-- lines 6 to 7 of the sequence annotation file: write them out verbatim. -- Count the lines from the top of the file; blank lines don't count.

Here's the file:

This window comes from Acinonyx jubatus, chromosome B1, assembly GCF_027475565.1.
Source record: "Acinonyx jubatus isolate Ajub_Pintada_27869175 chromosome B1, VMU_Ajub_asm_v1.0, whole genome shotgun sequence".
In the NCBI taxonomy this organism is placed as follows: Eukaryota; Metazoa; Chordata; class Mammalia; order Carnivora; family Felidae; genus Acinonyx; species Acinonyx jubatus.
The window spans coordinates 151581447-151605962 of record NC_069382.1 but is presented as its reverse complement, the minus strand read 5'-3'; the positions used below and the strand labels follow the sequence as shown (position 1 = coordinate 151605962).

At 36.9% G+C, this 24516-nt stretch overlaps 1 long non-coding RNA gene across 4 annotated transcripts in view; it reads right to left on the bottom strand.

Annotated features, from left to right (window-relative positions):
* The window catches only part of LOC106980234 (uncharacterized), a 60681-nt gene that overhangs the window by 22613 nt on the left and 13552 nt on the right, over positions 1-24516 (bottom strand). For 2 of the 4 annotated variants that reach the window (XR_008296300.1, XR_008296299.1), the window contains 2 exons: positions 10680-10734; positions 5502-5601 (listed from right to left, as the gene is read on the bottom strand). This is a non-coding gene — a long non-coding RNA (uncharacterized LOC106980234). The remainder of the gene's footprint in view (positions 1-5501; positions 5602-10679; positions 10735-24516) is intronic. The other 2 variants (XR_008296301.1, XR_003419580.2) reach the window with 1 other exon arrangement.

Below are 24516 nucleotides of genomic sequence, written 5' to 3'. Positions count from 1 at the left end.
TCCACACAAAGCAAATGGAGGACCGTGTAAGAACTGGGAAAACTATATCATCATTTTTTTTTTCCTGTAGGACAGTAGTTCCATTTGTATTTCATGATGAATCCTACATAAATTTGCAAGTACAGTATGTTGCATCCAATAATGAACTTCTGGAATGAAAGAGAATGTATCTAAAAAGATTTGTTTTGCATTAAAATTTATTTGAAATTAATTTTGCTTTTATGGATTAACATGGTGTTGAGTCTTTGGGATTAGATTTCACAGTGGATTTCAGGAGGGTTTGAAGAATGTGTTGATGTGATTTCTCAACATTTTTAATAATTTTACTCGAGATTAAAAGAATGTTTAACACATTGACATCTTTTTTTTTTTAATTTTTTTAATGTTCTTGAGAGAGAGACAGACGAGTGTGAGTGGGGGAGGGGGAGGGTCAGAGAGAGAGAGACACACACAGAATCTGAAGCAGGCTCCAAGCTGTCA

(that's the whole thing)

Annotated features, from left to right (window-relative positions):
* The window catches only part of LOC106980234 (uncharacterized), a 60681-nt gene that overhangs the window by 22613 nt on the left and 13552 nt on the right, over positions 1-24516 (bottom strand). For 2 of the 4 annotated variants that reach the window (XR_008296300.1, XR_008296299.1), the window contains 2 exons: positions 10680-10734; positions 5502-5601 (listed from right to left, as the gene is read on the bottom strand). This is a non-coding gene — a long non-coding RNA (uncharacterized LOC106980234). The remainder of the gene's footprint in view (positions 1-5501; positions 5602-10679; positions 10735-24516) is intronic. The other 2 variants (XR_008296301.1, XR_003419580.2) reach the window with 1 other exon arrangement.